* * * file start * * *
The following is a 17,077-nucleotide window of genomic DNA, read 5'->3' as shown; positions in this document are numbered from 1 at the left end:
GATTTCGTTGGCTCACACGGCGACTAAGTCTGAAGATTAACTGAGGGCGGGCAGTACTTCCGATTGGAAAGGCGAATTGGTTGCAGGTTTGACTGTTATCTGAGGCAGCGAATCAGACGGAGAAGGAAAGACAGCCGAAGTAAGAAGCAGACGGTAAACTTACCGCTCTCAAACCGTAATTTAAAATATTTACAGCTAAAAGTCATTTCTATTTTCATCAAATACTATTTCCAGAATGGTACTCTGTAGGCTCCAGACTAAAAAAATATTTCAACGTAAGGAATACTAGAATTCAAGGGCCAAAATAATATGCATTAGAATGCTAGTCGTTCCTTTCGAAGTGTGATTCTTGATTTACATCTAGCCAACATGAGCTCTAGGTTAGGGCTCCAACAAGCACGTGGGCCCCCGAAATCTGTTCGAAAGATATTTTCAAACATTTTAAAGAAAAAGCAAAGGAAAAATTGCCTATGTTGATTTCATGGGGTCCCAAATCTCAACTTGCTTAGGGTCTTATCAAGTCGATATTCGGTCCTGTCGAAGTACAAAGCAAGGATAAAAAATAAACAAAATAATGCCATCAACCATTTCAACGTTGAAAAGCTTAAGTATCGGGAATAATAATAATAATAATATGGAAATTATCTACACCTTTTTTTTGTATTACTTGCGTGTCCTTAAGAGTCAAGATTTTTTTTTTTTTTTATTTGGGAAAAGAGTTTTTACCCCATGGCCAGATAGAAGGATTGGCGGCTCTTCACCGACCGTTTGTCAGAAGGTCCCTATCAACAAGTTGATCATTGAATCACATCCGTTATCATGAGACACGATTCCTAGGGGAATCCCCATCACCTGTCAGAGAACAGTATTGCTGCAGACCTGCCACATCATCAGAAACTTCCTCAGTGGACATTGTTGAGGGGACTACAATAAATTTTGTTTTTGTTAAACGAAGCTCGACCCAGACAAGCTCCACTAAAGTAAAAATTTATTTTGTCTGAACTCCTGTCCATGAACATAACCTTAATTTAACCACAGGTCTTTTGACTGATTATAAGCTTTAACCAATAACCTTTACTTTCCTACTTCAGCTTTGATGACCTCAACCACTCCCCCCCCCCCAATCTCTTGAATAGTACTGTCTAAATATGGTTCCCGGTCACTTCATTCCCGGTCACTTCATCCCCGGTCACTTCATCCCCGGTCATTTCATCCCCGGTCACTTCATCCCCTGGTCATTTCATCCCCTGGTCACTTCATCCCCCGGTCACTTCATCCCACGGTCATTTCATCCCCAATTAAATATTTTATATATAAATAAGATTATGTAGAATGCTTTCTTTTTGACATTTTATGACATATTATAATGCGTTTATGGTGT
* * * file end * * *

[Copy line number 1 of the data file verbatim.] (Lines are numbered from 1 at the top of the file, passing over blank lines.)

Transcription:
The following is a 17,077-nucleotide window of genomic DNA, read 5'->3' as shown; positions in this document are numbered from 1 at the left end: